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Climate change and consumption: Analyzing perceptions of morally loaded behaviors among young consumers
Umeå University, Faculty of Social Sciences, Umeå School of Business and Economics (USBE), Business Administration. (RiseB)ORCID iD: 0000-0003-2593-9439
2013 (English)In: ISDRS19 Conference: Programme and abstracts, 2013, p. 49-49Conference paper, Oral presentation with published abstract (Refereed)
Abstract [en]

Lately it has been argued that climate change must become a morally loaded issue in order for consumers and societyto begin to tackle climate unfriendly behaviors. However, few studies deal with the issue of why environmental problems ingeneral and climate change in particular are not viewed as moral issues and also how different moral issues are related toeach other in a consumption context. In particular, perceptions of to what degree an issue is morally relevant, and how thisperception is related to environmental and climate related consumption behaviors, as well as individual values, are problemsaddressed in this paper. The purpose of this paper is then to analyze and present how young consumers view different typesof morally loaded behaviors and relate these perceptions to environmentally significant consumption behaviors in general,and climate related behaviours in particular. The initial analysis shows that out of eleven problems, poverty (hunger and lackof drinking water), the environmental situation, and climate change were perceived as the most serious ones. Further on, often factors the respondents associated climate change primarily to rising carbon dioxide levels, the thawing of glaciers andrising sea levels. Correlational analysis of the initial data material shows that young consumers with norms related to climatechange are more prone to decrease their climate unfriendly behavior. However, norms related to social situations such ashelping others, are viewed as more morally loaded than norms related to environmental issues and climate change. Theexplanation might be that environmental and climate change issues are perceived as more abstract than everyday normssurrounding social behaviors.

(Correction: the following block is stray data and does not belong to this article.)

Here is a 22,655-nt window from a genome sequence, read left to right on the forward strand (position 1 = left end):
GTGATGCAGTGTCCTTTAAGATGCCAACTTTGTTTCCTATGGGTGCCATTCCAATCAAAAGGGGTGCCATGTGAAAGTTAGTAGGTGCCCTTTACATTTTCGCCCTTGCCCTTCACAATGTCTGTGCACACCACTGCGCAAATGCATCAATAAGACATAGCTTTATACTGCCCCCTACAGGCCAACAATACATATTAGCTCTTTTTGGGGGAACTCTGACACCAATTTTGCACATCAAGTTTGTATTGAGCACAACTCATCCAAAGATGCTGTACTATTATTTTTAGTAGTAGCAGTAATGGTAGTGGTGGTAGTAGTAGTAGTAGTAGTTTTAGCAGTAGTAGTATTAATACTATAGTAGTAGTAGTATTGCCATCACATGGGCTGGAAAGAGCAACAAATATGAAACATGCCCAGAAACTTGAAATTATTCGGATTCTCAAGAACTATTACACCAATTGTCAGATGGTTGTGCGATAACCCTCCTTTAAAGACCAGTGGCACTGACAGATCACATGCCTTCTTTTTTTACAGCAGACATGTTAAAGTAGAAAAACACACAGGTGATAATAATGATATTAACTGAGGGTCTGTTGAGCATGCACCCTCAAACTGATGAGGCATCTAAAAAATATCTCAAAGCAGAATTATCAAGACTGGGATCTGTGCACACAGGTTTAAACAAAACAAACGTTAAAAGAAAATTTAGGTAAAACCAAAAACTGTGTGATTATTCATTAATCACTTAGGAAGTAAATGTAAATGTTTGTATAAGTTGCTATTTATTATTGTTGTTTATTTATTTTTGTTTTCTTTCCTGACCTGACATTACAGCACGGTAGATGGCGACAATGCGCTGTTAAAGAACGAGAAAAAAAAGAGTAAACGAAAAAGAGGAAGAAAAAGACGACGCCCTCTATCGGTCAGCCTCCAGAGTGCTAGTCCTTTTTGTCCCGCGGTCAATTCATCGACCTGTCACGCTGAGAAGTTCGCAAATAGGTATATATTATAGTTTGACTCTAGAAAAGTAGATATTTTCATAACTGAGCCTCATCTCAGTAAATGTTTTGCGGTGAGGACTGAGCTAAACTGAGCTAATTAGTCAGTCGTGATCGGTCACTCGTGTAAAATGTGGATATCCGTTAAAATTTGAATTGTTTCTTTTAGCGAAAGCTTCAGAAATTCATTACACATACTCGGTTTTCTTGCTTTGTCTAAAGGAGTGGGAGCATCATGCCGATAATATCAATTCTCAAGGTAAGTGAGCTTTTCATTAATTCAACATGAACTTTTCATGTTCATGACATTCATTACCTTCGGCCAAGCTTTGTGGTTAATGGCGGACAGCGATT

Place, publisher, year, edition, pages
2013. p. 49-49
National Category
Business Administration
Identifiers
URN: urn:nbn:se:umu:diva-80591OAI: oai:DiVA.org:umu-80591DiVA, id: diva2:650483
Conference
19th Annual International Sustainable Development Research Conference (AISDRC), Stellenbosch, South Africa, July 1-3, 2013
Projects
RiseBAvailable from: 2013-09-22 Created: 2013-09-22 Last updated: 2022-02-04Bibliographically approved

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CiteExportLink to record
Permanent link

Direct link
Cite
Citation style
  • apa
  • ieee
  • modern-language-association-8th-edition
  • vancouver
  • Other style
More styles
Language
  • de-DE
  • en-GB
  • en-US
  • fi-FI
  • nn-NO
  • nn-NB
  • sv-SE
  • Other locale
More languages
Output format
  • html
  • text
  • asciidoc
  • rtf